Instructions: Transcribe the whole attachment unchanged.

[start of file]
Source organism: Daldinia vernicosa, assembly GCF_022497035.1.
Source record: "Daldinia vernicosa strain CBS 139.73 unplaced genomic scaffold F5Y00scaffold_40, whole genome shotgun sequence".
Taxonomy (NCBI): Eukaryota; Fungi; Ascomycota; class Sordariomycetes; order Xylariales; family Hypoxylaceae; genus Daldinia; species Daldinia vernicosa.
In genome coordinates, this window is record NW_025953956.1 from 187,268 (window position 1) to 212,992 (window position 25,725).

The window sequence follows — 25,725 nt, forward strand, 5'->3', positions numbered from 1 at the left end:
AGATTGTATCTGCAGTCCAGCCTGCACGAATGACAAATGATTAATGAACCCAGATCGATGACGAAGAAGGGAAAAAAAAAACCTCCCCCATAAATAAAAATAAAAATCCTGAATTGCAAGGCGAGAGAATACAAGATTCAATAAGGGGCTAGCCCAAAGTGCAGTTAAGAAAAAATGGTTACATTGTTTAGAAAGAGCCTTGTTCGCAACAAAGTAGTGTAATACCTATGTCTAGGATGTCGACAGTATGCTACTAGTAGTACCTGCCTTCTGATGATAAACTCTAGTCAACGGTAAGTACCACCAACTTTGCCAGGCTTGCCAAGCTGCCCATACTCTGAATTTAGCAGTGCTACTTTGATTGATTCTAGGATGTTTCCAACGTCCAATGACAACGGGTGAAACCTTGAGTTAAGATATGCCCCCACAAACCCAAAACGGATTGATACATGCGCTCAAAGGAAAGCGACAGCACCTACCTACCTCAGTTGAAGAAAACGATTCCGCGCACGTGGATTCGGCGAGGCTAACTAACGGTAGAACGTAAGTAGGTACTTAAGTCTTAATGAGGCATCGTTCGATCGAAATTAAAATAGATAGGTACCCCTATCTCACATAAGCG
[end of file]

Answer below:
Source organism: Daldinia vernicosa, assembly GCF_022497035.1.
Source record: "Daldinia vernicosa strain CBS 139.73 unplaced genomic scaffold F5Y00scaffold_40, whole genome shotgun sequence".
Taxonomy (NCBI): Eukaryota; Fungi; Ascomycota; class Sordariomycetes; order Xylariales; family Hypoxylaceae; genus Daldinia; species Daldinia vernicosa.
In genome coordinates, this window is record NW_025953956.1 from 187,268 (window position 1) to 212,992 (window position 25,725).

The window sequence follows — 25,725 nt, forward strand, 5'->3', positions numbered from 1 at the left end:
AGATTGTATCTGCAGTCCAGCCTGCACGAATGACAAATGATTAATGAACCCAGATCGATGACGAAGAAGGGAAAAAAAAAACCTCCCCCATAAATAAAAATAAAAATCCTGAATTGCAAGGCGAGAGAATACAAGATTCAATAAGGGGCTAGCCCAAAGTGCAGTTAAGAAAAAATGGTTACATTGTTTAGAAAGAGCCTTGTTCGCAACAAAGTAGTGTAATACCTATGTCTAGGATGTCGACAGTATGCTACTAGTAGTACCTGCCTTCTGATGATAAACTCTAGTCAACGGTAAGTACCACCAACTTTGCCAGGCTTGCCAAGCTGCCCATACTCTGAATTTAGCAGTGCTACTTTGATTGATTCTAGGATGTTTCCAACGTCCAATGACAACGGGTGAAACCTTGAGTTAAGATATGCCCCCACAAACCCAAAACGGATTGATACATGCGCTCAAAGGAAAGCGACAGCACCTACCTACCTCAGTTGAAGAAAACGATTCCGCGCACGTGGATTCGGCGAGGCTAACTAACGGTAGAACGTAAGTAGGTACTTAAGTCTTAATGAGGCATCGTTCGATCGAAATTAAAATAGATAGGTACCCCTATCTCACATAAGCG